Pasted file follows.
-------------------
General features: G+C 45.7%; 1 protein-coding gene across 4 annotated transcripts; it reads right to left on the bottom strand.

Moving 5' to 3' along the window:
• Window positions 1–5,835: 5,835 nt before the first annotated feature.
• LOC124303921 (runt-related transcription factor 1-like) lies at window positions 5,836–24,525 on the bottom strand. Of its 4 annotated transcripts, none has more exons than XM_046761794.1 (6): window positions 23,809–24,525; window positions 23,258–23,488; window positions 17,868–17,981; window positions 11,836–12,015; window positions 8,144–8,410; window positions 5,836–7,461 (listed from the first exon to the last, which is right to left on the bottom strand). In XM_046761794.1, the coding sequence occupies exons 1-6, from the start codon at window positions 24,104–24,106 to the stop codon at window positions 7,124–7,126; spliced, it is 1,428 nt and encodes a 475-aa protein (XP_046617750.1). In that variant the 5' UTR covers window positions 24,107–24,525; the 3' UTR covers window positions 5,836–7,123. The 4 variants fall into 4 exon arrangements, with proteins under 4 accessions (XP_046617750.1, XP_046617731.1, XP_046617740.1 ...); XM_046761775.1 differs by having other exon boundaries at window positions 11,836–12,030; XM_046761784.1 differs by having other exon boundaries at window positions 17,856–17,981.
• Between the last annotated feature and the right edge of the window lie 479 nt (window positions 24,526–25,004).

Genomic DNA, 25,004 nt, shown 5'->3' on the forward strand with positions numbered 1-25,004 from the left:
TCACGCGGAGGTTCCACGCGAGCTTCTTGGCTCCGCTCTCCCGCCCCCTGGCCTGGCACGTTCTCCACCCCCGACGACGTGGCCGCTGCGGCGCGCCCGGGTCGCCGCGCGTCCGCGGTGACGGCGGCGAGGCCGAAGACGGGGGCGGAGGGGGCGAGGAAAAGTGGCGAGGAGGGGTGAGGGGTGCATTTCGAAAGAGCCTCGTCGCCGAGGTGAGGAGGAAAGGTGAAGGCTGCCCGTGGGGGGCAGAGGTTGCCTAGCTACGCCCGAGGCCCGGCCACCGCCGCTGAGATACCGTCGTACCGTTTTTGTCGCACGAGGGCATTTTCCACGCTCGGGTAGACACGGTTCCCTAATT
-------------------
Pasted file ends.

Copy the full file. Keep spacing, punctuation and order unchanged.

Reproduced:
General features: G+C 45.7%; 1 protein-coding gene across 4 annotated transcripts; it reads right to left on the bottom strand.

Moving 5' to 3' along the window:
• Window positions 1–5,835: 5,835 nt before the first annotated feature.
• LOC124303921 (runt-related transcription factor 1-like) lies at window positions 5,836–24,525 on the bottom strand. Of its 4 annotated transcripts, none has more exons than XM_046761794.1 (6): window positions 23,809–24,525; window positions 23,258–23,488; window positions 17,868–17,981; window positions 11,836–12,015; window positions 8,144–8,410; window positions 5,836–7,461 (listed from the first exon to the last, which is right to left on the bottom strand). In XM_046761794.1, the coding sequence occupies exons 1-6, from the start codon at window positions 24,104–24,106 to the stop codon at window positions 7,124–7,126; spliced, it is 1,428 nt and encodes a 475-aa protein (XP_046617750.1). In that variant the 5' UTR covers window positions 24,107–24,525; the 3' UTR covers window positions 5,836–7,123. The 4 variants fall into 4 exon arrangements, with proteins under 4 accessions (XP_046617750.1, XP_046617731.1, XP_046617740.1 ...); XM_046761775.1 differs by having other exon boundaries at window positions 11,836–12,030; XM_046761784.1 differs by having other exon boundaries at window positions 17,856–17,981.
• Between the last annotated feature and the right edge of the window lie 479 nt (window positions 24,526–25,004).

Genomic DNA, 25,004 nt, shown 5'->3' on the forward strand with positions numbered 1-25,004 from the left:
TCACGCGGAGGTTCCACGCGAGCTTCTTGGCTCCGCTCTCCCGCCCCCTGGCCTGGCACGTTCTCCACCCCCGACGACGTGGCCGCTGCGGCGCGCCCGGGTCGCCGCGCGTCCGCGGTGACGGCGGCGAGGCCGAAGACGGGGGCGGAGGGGGCGAGGAAAAGTGGCGAGGAGGGGTGAGGGGTGCATTTCGAAAGAGCCTCGTCGCCGAGGTGAGGAGGAAAGGTGAAGGCTGCCCGTGGGGGGCAGAGGTTGCCTAGCTACGCCCGAGGCCCGGCCACCGCCGCTGAGATACCGTCGTACCGTTTTTGTCGCACGAGGGCATTTTCCACGCTCGGGTAGACACGGTTCCCTAATT